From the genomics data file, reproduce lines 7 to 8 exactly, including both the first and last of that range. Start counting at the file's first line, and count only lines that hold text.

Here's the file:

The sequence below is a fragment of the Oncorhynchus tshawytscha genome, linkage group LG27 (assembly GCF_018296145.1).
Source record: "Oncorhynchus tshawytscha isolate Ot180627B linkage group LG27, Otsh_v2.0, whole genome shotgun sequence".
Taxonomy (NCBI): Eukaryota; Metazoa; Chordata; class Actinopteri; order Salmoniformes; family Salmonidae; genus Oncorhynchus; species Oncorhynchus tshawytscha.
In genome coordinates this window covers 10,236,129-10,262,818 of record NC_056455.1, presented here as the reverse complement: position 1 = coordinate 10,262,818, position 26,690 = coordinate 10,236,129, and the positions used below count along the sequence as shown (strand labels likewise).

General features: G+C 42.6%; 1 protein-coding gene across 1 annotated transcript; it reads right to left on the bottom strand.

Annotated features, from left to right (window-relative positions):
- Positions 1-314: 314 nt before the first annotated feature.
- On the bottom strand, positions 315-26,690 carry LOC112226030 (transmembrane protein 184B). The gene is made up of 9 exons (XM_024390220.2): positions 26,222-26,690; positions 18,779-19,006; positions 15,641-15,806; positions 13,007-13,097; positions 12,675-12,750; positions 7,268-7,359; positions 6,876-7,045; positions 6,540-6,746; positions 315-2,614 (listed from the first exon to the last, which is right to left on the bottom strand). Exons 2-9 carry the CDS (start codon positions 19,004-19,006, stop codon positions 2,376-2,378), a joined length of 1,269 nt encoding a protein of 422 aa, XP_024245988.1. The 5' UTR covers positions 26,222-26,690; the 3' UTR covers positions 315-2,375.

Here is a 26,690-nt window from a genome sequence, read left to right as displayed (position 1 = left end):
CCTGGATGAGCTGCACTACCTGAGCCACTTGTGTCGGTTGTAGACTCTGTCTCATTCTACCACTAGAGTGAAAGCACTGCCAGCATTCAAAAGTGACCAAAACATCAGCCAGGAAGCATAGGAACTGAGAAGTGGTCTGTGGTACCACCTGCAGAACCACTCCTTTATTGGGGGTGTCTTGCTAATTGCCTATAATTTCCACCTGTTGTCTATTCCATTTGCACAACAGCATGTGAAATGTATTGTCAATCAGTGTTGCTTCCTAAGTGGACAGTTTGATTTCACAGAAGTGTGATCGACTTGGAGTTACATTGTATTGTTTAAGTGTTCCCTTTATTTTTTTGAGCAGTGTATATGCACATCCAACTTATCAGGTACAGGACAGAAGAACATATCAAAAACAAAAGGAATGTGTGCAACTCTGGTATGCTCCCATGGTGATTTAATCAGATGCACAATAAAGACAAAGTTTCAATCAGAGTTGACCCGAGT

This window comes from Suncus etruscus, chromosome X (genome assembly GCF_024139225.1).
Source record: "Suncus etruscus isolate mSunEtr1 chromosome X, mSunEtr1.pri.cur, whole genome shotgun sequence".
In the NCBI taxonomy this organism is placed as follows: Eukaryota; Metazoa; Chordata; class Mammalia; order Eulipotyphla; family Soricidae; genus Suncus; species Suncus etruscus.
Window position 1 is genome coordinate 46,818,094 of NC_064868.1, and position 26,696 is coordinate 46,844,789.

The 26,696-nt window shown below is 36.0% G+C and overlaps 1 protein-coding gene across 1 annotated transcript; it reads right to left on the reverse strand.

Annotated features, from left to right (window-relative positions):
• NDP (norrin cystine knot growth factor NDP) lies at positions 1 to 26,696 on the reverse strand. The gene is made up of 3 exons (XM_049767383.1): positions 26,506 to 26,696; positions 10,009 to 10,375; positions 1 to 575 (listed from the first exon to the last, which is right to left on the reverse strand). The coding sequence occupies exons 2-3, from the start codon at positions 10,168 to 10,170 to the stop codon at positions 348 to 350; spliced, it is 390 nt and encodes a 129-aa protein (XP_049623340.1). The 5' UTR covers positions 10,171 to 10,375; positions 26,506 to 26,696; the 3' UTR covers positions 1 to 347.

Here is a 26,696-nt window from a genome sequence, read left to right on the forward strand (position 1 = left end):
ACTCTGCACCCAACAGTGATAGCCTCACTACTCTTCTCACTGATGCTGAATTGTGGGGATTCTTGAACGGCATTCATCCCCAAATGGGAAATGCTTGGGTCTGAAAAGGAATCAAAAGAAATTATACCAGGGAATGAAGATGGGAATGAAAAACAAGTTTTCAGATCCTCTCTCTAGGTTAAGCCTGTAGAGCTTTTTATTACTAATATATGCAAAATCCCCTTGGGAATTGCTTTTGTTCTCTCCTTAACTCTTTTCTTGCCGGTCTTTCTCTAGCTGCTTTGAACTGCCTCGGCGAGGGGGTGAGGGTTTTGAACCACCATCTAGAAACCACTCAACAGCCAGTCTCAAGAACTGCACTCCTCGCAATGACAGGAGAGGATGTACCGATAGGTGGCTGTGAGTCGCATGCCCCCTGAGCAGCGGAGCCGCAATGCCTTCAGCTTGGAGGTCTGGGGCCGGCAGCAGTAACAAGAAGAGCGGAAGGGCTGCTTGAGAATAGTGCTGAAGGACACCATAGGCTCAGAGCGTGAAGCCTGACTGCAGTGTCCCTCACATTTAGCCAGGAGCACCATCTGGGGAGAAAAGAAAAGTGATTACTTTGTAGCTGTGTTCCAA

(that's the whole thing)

- Positions 1-314: 314 nt before the first annotated feature.
- On the bottom strand, positions 315-26,690 carry LOC112226030 (transmembrane protein 184B). The gene is made up of 9 exons (XM_024390220.2): positions 26,222-26,690; positions 18,779-19,006; positions 15,641-15,806; positions 13,007-13,097; positions 12,675-12,750; positions 7,268-7,359; positions 6,876-7,045; positions 6,540-6,746; positions 315-2,614 (listed from the first exon to the last, which is right to left on the bottom strand). Exons 2-9 carry the CDS (start codon positions 19,004-19,006, stop codon positions 2,376-2,378), a joined length of 1,269 nt encoding a protein of 422 aa, XP_024245988.1. The 5' UTR covers positions 26,222-26,690; the 3' UTR covers positions 315-2,375.